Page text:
||Position of the foramen magnum
||Positioned inferiorly (immediately under the cranium) so that the head rests on top of the vertebral column for balance and support (head is perpendicular to the ground).
||Posteriorly positioned (to the back of the cranium). Head is positioned parallel to the ground.
||Shorter upper limb (not used for locomotion).
||Longer upper limbs (used for locomotion).
||S-curve due to pressure exerted on the spine from bipedalism (lumbar lordosis).
||Robust lumbar (lower-back) vertebrae (for shock absorbance and weight bearing). Lower back is more flexible than that of apes as the hips and trunk swivel when walking (weight transmission).
||Gracile lumbar vertebrae compared to those of modern humans.
||Shorter, broader, bowl-shaped pelvis (for support); very robust. Broad sacrum with large sacroiliac joint surfaces.
||Longer, flatter, elongated ilia; more narrow and gracile; narrower sacrum; relatively smaller sacroiliac joint surface.
||In general, longer, more robust lower limbs and more stable, larger joints.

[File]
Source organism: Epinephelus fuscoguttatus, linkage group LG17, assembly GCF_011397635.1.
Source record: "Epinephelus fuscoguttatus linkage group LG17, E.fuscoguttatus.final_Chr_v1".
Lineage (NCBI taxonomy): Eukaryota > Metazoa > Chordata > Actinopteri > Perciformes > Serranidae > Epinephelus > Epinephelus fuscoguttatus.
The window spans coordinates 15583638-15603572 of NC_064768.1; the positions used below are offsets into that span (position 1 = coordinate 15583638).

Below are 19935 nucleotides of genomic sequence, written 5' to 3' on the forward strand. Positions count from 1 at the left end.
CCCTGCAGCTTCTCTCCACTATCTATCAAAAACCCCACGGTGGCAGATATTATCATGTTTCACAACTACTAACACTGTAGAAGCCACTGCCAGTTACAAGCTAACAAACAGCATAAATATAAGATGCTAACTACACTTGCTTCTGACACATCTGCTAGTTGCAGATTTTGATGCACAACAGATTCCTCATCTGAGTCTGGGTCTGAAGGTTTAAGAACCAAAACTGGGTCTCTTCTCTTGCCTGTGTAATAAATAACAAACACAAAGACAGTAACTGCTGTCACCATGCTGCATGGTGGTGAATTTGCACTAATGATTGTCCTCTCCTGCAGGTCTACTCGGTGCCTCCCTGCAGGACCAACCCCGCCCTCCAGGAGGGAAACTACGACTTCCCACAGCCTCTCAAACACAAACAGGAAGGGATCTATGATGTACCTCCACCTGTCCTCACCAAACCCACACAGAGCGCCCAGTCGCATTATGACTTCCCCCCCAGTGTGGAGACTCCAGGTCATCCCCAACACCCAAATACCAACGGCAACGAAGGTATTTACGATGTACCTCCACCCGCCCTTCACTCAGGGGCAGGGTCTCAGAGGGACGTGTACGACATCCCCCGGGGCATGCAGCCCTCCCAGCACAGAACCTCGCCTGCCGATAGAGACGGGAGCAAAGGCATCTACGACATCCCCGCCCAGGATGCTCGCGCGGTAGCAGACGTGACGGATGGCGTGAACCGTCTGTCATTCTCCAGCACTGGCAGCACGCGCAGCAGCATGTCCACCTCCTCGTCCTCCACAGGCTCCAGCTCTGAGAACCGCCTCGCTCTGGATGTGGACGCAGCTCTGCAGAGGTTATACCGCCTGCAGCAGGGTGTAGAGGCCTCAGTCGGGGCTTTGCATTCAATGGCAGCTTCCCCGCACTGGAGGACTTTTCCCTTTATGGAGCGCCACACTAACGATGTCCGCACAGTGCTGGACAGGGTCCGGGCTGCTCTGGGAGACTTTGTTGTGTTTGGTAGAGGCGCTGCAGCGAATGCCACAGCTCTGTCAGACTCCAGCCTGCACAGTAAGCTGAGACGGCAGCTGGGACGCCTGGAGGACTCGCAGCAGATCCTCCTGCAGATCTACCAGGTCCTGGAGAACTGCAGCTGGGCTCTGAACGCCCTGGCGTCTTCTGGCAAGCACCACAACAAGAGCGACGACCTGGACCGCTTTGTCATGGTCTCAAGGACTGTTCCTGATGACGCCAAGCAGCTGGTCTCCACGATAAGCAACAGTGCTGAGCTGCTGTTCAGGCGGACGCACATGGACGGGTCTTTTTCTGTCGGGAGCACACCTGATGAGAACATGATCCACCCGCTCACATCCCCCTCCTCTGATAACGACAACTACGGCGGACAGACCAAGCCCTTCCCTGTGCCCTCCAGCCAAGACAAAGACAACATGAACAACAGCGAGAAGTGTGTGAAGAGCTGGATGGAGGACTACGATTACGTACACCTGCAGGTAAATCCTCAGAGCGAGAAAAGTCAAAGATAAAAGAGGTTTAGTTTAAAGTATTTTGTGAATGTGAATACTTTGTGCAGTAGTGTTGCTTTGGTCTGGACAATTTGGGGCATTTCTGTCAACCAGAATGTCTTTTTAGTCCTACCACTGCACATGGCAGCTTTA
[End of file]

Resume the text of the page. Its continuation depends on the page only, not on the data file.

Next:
- Large femoral head and longer neck (absorbs more stress and increases the mechanical advantage).
- Valgus knee, in which the angle of the knee positions it over the ankle and keeps the center of gravity balanced over the stance leg during stride cycle (shock absorbance).
- Distal tibia (lower leg) of humans has a large medial malleolus for stability.
|In general, smaller, more gracile limbs with more flexible joints.
- Femoral neck is smaller in comparison to modern humans and shorter.
- The legs bow outward, and there is no valgus angle of the knee (no “knock knees”).
- The distal tibia in chimpanzees is trapezoid (wider anteriorly) for climbing and allows more flexibility.
||Rigid, robust foot, without a midtarsal break.
||Flexible foot, midtarsal break present (which allows primates to lift their heels independently from their feet), opposable big toe for grasping.